Rule #1: Surveys are about information, not justification
There are three possibilities when you have a theory (or better yet, your boss or client has a theory) about survey results and start reviewing it in the data:
- You were right! All is well in the universe, the sun continues to shine.
They like your feature best, frequent buyers have higher satisfaction levels, and last year’s hybrid matrix re-org was the best thing since sliced bread.
- Chaos reigns! The opposite of what you expected is showing up in the data.
Your feature is unpopular, frequent buyers have more complaints than those who rarely contact the company, and employees are reporting lower productivity since the re-org?
- Crickets. Nothing seems to be happening.
Everything’s just, well, Good, and you can’t find much in the way of differences between customer segments or before and after the re-org. Huh.
We all love to be right, but the important thing is to remember that a survey is all about getting information. Because if we’re not open to getting accurate information—whatever it may be—we’re just putting blinders on and setting ourselves and others up to stumble around the business landscape.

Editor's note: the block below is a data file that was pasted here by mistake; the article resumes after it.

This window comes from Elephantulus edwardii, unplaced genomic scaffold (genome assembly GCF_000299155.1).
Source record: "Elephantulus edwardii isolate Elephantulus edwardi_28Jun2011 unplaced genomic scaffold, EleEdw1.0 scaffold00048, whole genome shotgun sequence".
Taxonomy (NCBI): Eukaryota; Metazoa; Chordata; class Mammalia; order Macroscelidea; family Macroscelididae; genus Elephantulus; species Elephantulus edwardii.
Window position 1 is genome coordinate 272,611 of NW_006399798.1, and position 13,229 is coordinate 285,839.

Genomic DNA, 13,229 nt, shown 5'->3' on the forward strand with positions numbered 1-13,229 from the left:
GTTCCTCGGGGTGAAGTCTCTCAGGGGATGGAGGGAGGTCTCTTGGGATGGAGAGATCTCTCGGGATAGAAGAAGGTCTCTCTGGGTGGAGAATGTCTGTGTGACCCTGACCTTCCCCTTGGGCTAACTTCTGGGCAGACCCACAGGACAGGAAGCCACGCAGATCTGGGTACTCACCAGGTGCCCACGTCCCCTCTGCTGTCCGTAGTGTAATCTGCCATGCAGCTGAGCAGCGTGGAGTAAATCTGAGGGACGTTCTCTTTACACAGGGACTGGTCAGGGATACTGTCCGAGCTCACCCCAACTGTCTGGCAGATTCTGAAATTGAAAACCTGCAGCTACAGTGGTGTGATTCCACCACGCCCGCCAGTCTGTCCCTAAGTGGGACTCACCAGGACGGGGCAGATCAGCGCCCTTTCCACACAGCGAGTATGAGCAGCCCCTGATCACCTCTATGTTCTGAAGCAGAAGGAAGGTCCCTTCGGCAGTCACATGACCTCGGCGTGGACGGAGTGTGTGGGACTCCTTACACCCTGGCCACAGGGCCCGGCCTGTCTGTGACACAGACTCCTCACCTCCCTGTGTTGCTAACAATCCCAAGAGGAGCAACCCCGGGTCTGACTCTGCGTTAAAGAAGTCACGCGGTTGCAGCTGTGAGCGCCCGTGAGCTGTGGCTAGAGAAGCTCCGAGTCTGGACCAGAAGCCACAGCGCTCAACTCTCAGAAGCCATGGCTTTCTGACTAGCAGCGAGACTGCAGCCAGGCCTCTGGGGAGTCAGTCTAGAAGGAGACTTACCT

This is setting aside the minority who make ethical choices to slant "research" through loaded questionnaires or outright falsification of data. Instead it's a common sense reminder to everyone who's trying to juggle their organization's performance metrics, group goals, survey data, personal theories, and any other elements, of what's important to the organization at the end of the day. Also, remember that survey data is always only part of your decision process, integrated with secondary research and the knowledge of key stakeholders—never taken by itself as Sole Truth, no matter how good your sample and methodology.
Ann has been a great resource for us. She responds timely, has good suggestions, and really knows her craft. Ann is our primary resource when it comes to major surveys and reports.
Barry L. Brown